Police in China have reportedly seized 600 bitcoin mining computers found in the city of Tianjin. The seizure happened momentarily after an abnormal surge of electricity was noted on the local power grid. The incident is being reported as the ‘largest power theft case in recent years’ within the country.
Cryptocurrency mining is a heavily restricted activity in China because the government no longer wants people using such huge amounts of electricity to generate coins and validate transactions. The argument is that the resources used to mine are causing a strain on the country and are therefore exploiting China’s national grids. In 2017, China was home to a significant amount of bitcoin miners as the electricity in the country is generally cheaper than in other countries, making the act of mining more lucrative than most nations. The most effective method that China uses to catch crypto miners is by having people report to the police whenever there is abnormal or unusual activity regarding the local power grids. This is an easy way of finding people who have many mining rigs set up, but it does not always find people who are only running one or two mining apparatus’.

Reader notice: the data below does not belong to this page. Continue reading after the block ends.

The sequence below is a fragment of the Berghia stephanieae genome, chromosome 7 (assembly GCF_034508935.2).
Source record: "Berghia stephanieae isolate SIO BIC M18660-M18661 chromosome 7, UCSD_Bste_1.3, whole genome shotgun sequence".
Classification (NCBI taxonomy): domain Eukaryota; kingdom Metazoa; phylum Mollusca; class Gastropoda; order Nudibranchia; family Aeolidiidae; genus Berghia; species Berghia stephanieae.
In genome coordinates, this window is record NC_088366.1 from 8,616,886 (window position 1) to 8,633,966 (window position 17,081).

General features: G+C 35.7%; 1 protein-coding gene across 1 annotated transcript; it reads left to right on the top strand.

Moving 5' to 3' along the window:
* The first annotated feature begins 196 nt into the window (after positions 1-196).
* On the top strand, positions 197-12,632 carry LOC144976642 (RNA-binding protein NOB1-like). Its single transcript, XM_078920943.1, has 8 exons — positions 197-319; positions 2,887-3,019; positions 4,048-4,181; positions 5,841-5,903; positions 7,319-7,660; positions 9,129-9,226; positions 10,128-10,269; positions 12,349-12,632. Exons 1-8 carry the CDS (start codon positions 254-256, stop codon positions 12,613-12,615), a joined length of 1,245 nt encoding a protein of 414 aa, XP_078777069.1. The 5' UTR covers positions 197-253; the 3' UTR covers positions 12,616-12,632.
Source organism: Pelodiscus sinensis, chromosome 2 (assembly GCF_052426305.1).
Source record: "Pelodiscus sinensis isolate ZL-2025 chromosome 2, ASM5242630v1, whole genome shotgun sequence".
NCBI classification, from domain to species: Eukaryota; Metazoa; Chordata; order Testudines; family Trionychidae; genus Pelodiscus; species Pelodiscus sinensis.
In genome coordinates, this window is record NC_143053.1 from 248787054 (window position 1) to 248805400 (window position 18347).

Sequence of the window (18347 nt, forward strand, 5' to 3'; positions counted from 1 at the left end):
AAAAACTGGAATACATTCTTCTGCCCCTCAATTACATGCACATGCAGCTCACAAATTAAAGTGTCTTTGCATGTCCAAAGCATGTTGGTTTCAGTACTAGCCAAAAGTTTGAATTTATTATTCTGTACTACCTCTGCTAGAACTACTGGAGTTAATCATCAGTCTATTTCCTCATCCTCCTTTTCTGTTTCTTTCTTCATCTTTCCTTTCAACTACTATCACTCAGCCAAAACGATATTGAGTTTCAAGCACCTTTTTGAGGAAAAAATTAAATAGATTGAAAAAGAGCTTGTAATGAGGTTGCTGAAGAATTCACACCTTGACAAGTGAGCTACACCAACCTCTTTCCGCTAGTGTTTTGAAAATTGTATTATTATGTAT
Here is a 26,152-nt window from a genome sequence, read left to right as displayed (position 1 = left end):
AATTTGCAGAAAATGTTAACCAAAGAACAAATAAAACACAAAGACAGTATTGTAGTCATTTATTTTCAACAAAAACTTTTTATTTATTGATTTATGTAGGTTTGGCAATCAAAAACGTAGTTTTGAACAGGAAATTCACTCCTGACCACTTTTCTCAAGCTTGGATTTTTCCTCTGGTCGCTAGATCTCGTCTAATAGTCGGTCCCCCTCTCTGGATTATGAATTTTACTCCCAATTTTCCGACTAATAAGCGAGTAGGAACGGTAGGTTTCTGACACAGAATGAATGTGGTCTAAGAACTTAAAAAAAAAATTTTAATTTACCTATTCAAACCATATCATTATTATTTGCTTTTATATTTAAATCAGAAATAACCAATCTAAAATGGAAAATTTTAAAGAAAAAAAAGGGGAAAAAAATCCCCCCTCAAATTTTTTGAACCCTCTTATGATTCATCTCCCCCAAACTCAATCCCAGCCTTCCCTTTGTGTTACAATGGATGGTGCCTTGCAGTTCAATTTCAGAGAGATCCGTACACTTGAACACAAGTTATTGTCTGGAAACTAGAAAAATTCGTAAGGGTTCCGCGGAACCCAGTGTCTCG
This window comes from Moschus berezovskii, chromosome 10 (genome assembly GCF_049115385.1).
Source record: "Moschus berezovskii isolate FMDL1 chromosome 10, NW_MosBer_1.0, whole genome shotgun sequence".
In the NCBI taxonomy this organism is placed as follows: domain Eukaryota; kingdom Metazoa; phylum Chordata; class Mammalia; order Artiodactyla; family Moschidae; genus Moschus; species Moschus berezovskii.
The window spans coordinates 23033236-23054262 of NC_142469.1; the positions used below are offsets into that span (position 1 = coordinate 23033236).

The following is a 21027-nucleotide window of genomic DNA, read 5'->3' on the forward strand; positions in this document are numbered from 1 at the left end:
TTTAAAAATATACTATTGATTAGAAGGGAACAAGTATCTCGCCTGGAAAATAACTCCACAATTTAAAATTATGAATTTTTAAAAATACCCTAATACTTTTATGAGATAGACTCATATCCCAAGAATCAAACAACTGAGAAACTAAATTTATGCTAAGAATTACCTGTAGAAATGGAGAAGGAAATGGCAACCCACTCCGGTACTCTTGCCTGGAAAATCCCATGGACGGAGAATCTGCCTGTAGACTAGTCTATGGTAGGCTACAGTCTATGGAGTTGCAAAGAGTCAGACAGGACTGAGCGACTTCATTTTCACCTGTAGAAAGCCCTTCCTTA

In addition to the computers that were confiscated, ‘Eight high-power fans’ were also taken – they were most likely used to keep the mining rigs from overheating during their activity. Five people are currently under arrest, and another individual has been detained.
This is yet another example of China’s cold stance towards cryptocurrency. The way it is distancing itself from the mining community is similar to the way it has distanced itself from ICOs.
Kai is a cryptocurrency copywriter and professional trader. He can often be found investigating various cryptocurrencies, whitepapers, and blockchain technologies. Kai has been a professional writer for 5+ years, and has invested in 50+ different coins and tokens. He also currently studies Law and Philosophy at university.